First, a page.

New Pentax 70-200 on the latest roadmap?

Started 10 months ago | Discussions thread
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Re: I'll get some corrections on this for sure but...
In reply to Ian Stuart Forsyth, 10 months ago

Ian Stuart Forsyth wrote:

GossCTP wrote:

Jim in Hudson wrote:

I thought converting the aperture, going between formats, is only relevant to determining equivalent DOF and essentially nothing else. Do I have that wrong?

I'm sure I'll get corrected on this, but hey, that's how we learn...

Imagine you have two formats. One is the size of a sheet of plywood, and the other the size of a postage stamp. Both have the same F/stop and are therefore receiving the same intensity of light per unit of area. They have equal pixel pitch, so per-pixel noise is the same (may not hold in real world, but keeping it simple). But the 4'x8' sheet of plywood has about 30 billion more pixels than the postage stamp size. At the same print size, the large format will look much cleaner, even if shot with a much higher ISO, because the noise will average out.

perfect !

Except the model is incorrect because at current time APS-c out pixels FF

So in your model the postage stamp has 30 billion more pixels than the 4'x8' sheet for the same reason it happens with sensors bigger pixels more heat = less density.

Which turns everything below on it head.....

Aperture and F/stop are two different things that get used interchangeably. The size of the aperture plays into DOF, diffraction, and the actual amount of light that enters the camera. The F stop is a mathematical formula for determining the theoretical intensity of light on the film plane.

again perfect !

Lets take two "equivalent" lenses, a 200mm FF and a 135 APS-C

F/stop = focal length / aperture

f/4 = 200mm / 50mm

f/2.7 = 135mm / 50mm

perfect !

But I don't recognize this as equivalent at all.

I was shooting alongside a FF shooter this weekend as were in the UK the light was appalling, he was armed with 70-200 f2.8 and the 100-400 Pump , Me 70-200 f2.8 , da*300 F4 and Bigma.

Due to light level the use of both the Bigma and 100-400 was not possible (with the exception I could get working images due to IS (but that's another story) )

So I was shooting in high day the da*300 and him his 70-200 hes was taking very few shots as 200mm would only cover at a reasonable target size 3 of the lanes whereas with the 300 I could cover about 1/2 the 50 M pool.

As daylight fell I resorted to my 70-200 f2.8 , Both our exposures were approximate the same (obvious it the same lens) only I still had coverage of nearly a 1/3 of the pool to his 3 lanes directly on front.

At the end of the day we compared

Shots taken me 360 him 70

Acceptably sharp (LCD viewing) me 340 (I chimp as I shoot) him 70 (so did he)

decent composition me 300 him 10

Best images him (2)

good images me (200)

usable image me (315) him 50

The only way he would have been able to improve on my hit rate is if he'd had a £10,000 600mm f4

For anything else I could match and do better at less cost

ie him 400 f2.8 (£6500) me 300 F2.8 (£2000)

The reason why the two formats shoot the same DOF here is because the physical apertures are the same size (50mm). The same amount of light is falling on both the sensors, but in the FF camera it is less intense and spread over a larger area. Like our first plywood example, the larger sensor can compensate with a higher ISO and still maintain similar noise despite lower light intensity.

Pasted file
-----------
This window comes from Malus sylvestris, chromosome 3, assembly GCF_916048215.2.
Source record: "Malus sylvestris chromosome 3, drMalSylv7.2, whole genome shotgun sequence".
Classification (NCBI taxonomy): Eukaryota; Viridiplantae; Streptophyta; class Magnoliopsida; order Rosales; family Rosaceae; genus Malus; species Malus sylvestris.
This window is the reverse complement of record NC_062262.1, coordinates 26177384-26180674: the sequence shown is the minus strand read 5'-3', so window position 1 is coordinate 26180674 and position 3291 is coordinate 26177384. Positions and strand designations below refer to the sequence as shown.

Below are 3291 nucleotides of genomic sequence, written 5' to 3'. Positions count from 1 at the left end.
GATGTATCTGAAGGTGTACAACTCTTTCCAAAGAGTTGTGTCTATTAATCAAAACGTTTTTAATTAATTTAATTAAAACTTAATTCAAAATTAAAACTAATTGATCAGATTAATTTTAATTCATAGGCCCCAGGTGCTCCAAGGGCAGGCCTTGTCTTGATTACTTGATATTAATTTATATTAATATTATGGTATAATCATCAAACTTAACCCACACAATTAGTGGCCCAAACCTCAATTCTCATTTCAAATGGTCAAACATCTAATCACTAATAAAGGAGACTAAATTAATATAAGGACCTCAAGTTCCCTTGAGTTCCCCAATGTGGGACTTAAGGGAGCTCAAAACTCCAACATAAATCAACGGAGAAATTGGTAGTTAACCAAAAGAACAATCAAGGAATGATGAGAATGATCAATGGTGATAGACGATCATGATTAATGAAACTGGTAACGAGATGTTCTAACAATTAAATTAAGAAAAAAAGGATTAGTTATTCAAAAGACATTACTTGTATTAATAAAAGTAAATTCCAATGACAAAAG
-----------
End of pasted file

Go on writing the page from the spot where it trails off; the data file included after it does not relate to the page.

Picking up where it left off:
Now, instead of giving the equal apertures, let's give them equal F/stops

F/stop = focal length / aperture

f/4 = 200mm / 50mm

f/4 = 135 / 33.75mm

Now the APS-C has the same intensity of light per unit area as the FF sensor. The APS sensor has less overall light received because it is smaller. The physical aperture is smaller, and therefore the DOF is greater and the theoretical maximum resolution is lower due to diffraction.

perfect ! and also good to include diffraction

I will also add that the 200 F/4 will have less noise as it captured 2.25 times more light

Wrong 100%

F-stop is ratio of focal length and entrance pupil of the lens, the physical aperture has nothing to-do with it at all

The entrance pupil is the diameter of the aperture as viewed through he front of the lens.

DoF is related to the CoC this varies depending on the magnification factor required to project the same size image.

The two are not related at all in any way shape or form and to try and link them necessitate breaking the rules of physics or making assumptions that just aren't true.

As we tend to use 35mm as the 'standard' image to project so generally you use

CoC for 35mm / camera lens focal multiplier to establish a working CoC

Which is the only point 'equivalent' has any meaning because

the focal multiplier

35mm equivalent length \ actual focal length

If we based it on the CoC of MF then you would use MF equivalence instead, It is only a way of standardizing to a set image size so you can equate the DoF gained or lost at a 'Standard' viewing distance.

Hopefully I did it justice...

you did

IMO you have both fallen in to the same misconception where people believe focal length effect DoF and use the argument but when I zoom DoF narrows, but in reverse (because you behind the exit pupil.

Given my point on magnification and smaller sensors you can see both you and they are mistaken.

as Cambridge tutorials point out.

contrary to popular belief. Even though telephoto lenses appear to create a much shallower depth of field, this is mainly because they are often used to magnify the subject when one is unable to get closer. If the subject occupies the same fraction of the image (constant magnification) for both a telephoto and a wide angle lens, the total depth of field is virtually* constant with focal length!

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